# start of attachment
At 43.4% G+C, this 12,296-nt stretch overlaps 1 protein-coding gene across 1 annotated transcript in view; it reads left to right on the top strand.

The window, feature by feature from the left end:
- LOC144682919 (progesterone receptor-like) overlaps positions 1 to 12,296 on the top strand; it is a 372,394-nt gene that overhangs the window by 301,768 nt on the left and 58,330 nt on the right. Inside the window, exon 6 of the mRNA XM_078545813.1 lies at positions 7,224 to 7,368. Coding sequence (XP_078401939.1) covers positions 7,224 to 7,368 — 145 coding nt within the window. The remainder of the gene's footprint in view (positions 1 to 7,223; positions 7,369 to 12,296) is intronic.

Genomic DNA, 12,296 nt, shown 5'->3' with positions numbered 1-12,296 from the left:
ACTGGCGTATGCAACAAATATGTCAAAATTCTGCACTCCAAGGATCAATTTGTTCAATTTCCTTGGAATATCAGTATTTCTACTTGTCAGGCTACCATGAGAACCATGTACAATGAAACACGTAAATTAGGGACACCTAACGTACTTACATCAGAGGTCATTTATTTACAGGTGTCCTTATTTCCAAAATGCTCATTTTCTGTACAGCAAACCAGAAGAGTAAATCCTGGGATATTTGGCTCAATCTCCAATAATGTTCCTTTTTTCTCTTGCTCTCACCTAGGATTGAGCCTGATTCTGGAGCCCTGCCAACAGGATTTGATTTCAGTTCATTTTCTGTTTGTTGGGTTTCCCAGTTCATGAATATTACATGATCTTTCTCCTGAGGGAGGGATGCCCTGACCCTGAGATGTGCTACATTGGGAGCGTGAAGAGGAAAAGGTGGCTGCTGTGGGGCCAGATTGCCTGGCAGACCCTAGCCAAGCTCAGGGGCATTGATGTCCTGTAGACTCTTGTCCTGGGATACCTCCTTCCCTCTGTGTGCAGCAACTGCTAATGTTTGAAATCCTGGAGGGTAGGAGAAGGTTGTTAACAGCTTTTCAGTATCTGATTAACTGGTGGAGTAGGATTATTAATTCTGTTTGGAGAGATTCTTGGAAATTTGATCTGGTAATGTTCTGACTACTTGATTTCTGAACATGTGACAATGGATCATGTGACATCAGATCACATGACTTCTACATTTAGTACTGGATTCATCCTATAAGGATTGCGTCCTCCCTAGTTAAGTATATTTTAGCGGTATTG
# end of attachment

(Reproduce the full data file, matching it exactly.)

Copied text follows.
At 43.4% G+C, this 12,296-nt stretch overlaps 1 protein-coding gene across 1 annotated transcript in view; it reads left to right on the top strand.

The window, feature by feature from the left end:
- LOC144682919 (progesterone receptor-like) overlaps positions 1 to 12,296 on the top strand; it is a 372,394-nt gene that overhangs the window by 301,768 nt on the left and 58,330 nt on the right. Inside the window, exon 6 of the mRNA XM_078545813.1 lies at positions 7,224 to 7,368. Coding sequence (XP_078401939.1) covers positions 7,224 to 7,368 — 145 coding nt within the window. The remainder of the gene's footprint in view (positions 1 to 7,223; positions 7,369 to 12,296) is intronic.

Genomic DNA, 12,296 nt, shown 5'->3' with positions numbered 1-12,296 from the left:
ACTGGCGTATGCAACAAATATGTCAAAATTCTGCACTCCAAGGATCAATTTGTTCAATTTCCTTGGAATATCAGTATTTCTACTTGTCAGGCTACCATGAGAACCATGTACAATGAAACACGTAAATTAGGGACACCTAACGTACTTACATCAGAGGTCATTTATTTACAGGTGTCCTTATTTCCAAAATGCTCATTTTCTGTACAGCAAACCAGAAGAGTAAATCCTGGGATATTTGGCTCAATCTCCAATAATGTTCCTTTTTTCTCTTGCTCTCACCTAGGATTGAGCCTGATTCTGGAGCCCTGCCAACAGGATTTGATTTCAGTTCATTTTCTGTTTGTTGGGTTTCCCAGTTCATGAATATTACATGATCTTTCTCCTGAGGGAGGGATGCCCTGACCCTGAGATGTGCTACATTGGGAGCGTGAAGAGGAAAAGGTGGCTGCTGTGGGGCCAGATTGCCTGGCAGACCCTAGCCAAGCTCAGGGGCATTGATGTCCTGTAGACTCTTGTCCTGGGATACCTCCTTCCCTCTGTGTGCAGCAACTGCTAATGTTTGAAATCCTGGAGGGTAGGAGAAGGTTGTTAACAGCTTTTCAGTATCTGATTAACTGGTGGAGTAGGATTATTAATTCTGTTTGGAGAGATTCTTGGAAATTTGATCTGGTAATGTTCTGACTACTTGATTTCTGAACATGTGACAATGGATCATGTGACATCAGATCACATGACTTCTACATTTAGTACTGGATTCATCCTATAAGGATTGCGTCCTCCCTAGTTAAGTATATTTTAGCGGTATTG